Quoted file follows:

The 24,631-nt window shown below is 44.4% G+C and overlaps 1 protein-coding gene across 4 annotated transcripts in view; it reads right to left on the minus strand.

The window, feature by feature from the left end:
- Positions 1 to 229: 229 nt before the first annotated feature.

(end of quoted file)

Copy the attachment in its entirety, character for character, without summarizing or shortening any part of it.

The 24,631-nt window shown below is 44.4% G+C and overlaps 1 protein-coding gene across 4 annotated transcripts in view; it reads right to left on the minus strand.

The window, feature by feature from the left end:
- Positions 1 to 229: 229 nt before the first annotated feature.